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Understanding Urinary Tract Infections

Gina Flores
Caregiver Advocate | Shield HealthCare
07/27/11  5:44 PM PST
UTI

Urinary tract infections (UTI) are a serious health problem affecting millions of people each year. Infections of the urinary tract are the second most common type of infection in the body.

What are the causes of UTI?

Normally, urine is sterile. It is usually free of bacteria, viruses and fungi but does contain fluids, salts and waste products. An infection occurs when tiny organisms, usually bacteria from the digestive tract, cling to the opening of the urethra and begin to multiply. The urethra is the tube that carries urine from the bladder to outside the body. Most infections arise from one type of bacteria, Escherichia coli (E. coli), which normally lives in the colon.

In many cases, bacteria first travel to the urethra. When bacteria multiply, an infection can occur. An infection limited to the urethra is called urethritis. If bacteria move to the bladder and multiply, a bladder infection, called cystitis will result. If the infection is not treated promptly, bacteria may then travel further up the ureters to multiply and infect the kidneys. A kidney infection is called pyelonephritis. Microorganisms called Chlamydia and Mycoplasma may also cause UTIs in both men and women, but these infections tend to remain limited to the urethra and reproductive system.

The urinary system is structured in a way that helps ward off infection. The ureters and bladder normally prevent urine from backing up toward the kidneys, and the flow of urine from the bladder helps wash bacteria out of the body. In men, the prostate gland produces secretions that slow bacterial growth. In both sexes, immune defenses also prevent infection. But despite these safeguards, infections still occur.

Who is at risk?

Some people are more prone to getting a UTI than others. Any abnormality of the urinary tract that obstructs the flow of urine (a kidney stone, for example) sets the stage for an infection. An enlarged prostate gland also can slow the flow of urine, thus raising the risk of infection.

A common source of infection is catheters, or tubes, placed in the urethra and bladder. A person who cannot void or who is unconscious or critically ill often needs a catheter that stays in place for a long time. Some people, especially the elderly or those with nervous system disorders who lose bladder control, may need a catheter for life. Bacteria on the catheter can infect the bladder, so it’s important to keep the catheter clean.

People with diabetes have a higher risk of a UTI because of changes in the immune system. Any other disorder that suppresses the immune system raises the risk of a urinary infection.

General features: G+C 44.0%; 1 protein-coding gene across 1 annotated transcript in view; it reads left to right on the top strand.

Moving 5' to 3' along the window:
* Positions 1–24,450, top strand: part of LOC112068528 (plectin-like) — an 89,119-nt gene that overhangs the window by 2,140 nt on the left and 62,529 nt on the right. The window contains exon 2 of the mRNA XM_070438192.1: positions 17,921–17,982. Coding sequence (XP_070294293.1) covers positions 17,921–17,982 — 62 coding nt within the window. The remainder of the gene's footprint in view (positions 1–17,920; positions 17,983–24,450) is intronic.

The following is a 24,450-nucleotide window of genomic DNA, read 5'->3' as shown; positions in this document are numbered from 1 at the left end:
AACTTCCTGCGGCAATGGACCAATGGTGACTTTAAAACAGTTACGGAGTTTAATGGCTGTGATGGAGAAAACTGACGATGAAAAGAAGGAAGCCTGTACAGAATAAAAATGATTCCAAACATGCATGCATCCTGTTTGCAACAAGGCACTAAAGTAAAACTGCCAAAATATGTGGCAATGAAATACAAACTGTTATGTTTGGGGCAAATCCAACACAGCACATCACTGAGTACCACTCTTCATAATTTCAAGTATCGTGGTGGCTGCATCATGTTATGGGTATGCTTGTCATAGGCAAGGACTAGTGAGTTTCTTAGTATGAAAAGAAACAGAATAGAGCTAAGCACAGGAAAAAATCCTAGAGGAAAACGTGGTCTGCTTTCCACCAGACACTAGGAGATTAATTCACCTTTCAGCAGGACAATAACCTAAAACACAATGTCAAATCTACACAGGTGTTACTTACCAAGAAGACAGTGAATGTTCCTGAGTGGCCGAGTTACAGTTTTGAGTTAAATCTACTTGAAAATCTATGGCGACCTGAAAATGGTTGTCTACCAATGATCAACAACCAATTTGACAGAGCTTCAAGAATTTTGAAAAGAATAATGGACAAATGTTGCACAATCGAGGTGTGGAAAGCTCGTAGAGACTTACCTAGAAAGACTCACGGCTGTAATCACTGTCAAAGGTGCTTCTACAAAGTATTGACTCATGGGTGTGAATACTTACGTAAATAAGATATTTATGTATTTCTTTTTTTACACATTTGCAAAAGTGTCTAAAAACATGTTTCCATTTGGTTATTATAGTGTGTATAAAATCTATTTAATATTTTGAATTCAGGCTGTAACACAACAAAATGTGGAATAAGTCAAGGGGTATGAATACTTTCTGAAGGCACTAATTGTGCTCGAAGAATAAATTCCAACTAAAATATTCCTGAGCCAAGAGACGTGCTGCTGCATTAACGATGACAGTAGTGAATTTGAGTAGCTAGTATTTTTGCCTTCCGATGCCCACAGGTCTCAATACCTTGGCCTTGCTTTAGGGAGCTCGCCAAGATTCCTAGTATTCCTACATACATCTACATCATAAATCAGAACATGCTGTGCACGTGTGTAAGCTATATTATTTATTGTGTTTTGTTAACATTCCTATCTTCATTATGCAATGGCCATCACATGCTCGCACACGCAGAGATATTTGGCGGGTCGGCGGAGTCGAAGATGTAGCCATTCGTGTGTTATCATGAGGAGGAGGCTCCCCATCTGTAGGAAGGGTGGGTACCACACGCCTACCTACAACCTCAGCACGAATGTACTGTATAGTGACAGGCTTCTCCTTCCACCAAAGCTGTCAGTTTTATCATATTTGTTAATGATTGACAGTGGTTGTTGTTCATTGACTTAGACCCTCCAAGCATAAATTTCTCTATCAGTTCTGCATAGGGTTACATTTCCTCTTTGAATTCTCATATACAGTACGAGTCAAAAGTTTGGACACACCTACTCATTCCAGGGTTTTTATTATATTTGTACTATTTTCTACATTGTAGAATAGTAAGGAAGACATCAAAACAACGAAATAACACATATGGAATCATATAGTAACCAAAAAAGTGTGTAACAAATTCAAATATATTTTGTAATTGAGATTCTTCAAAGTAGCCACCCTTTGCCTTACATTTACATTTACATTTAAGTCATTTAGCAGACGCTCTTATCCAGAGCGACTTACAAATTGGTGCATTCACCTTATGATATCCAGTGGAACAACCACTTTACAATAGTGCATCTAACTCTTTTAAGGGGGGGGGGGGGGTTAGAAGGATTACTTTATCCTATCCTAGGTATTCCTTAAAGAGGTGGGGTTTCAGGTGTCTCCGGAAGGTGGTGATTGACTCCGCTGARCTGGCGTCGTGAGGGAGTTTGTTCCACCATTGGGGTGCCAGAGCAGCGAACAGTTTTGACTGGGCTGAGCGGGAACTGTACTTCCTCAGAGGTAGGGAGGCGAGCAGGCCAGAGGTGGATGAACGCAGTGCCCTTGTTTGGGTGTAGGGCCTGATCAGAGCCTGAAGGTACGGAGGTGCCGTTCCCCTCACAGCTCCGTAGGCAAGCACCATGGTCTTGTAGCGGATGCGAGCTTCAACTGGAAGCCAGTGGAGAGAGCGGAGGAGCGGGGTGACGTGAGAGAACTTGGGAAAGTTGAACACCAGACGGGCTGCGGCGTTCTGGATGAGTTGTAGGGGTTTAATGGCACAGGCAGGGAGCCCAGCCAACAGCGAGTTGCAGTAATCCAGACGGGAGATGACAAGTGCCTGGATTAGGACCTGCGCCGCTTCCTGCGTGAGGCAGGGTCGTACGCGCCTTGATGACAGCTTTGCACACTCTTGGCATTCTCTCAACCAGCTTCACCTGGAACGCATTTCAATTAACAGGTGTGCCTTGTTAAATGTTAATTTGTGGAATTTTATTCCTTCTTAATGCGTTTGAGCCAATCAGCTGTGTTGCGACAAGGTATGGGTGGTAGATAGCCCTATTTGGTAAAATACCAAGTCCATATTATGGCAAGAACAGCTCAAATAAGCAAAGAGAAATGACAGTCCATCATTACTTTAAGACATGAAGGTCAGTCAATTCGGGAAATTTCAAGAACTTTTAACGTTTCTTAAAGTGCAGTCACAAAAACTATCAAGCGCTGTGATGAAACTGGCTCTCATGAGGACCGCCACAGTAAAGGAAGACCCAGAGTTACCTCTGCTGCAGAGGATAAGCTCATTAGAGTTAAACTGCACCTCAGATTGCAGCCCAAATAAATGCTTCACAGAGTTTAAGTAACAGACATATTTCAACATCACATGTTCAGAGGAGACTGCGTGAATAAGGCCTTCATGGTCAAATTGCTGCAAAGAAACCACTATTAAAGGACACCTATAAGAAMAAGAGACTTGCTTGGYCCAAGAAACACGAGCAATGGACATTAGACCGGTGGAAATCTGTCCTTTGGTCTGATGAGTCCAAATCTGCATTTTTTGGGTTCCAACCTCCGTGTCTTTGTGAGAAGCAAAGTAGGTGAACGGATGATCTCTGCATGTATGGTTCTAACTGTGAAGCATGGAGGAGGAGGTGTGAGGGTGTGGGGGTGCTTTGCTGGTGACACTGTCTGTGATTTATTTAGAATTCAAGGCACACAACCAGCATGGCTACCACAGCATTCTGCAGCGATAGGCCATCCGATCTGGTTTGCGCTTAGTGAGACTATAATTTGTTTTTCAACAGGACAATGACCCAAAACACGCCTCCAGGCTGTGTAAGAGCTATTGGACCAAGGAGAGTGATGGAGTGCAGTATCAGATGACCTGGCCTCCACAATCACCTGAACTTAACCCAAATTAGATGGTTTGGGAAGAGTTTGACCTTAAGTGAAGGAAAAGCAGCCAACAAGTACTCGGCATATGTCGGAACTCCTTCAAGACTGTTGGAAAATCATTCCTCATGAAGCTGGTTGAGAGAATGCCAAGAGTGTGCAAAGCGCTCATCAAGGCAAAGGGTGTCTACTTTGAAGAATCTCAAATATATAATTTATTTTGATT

UTIs may occur in infants, both boys and girls, who are born with abnormalities of the urinary tract, which sometimes need to be corrected with surgery.

What are the symptoms of UTI?

Not everyone with a UTI has symptoms, but most people get at least some symptoms. These may include a frequent urge to urinate and a painful, burning feeling in the area of the bladder or urethra during urination. It is not unusual to feel general fatigue all over and to feel pain even when not urinating. Often women feel an uncomfortable pressure above the pubic bone, and some men experience a fullness in the rectum. It is common for a person with a urinary infection to complain that, despite the urge to urinate, only a small amount of urine is passed. The urine itself may look milky or cloudy, even reddish if blood is present. Normally, a UTI does not cause fever if it is in the bladder or urethra. A fever may mean that the infection has reached the kidneys. Other symptoms of a kidney infection include pain in the back or side below the ribs, nausea, or vomiting.

In children, symptoms of a urinary infection may be overlooked or attributed to another disorder. A UTI should be considered when a child or infant seems irritable, is not eating normally, has an unexplained fever that does not go away, has incontinence or loose bowels, or is not thriving. Unlike adults, children are more likely to have fever and no other symptoms.

How is a UTI treated?

UTIs are treated with antibacterial drugs. The choice of drug and length of treatment depend on the patient’s history and the urine tests that identify the offending bacteria. The sensitivity test is especially useful in helping the doctor select the most effective drug.

If you are experiencing symptoms of a urinary tract infection, consult with your doctor.

Source: National Kidney & Urologic Diseases Information Clearinghouse (NKUDIC)

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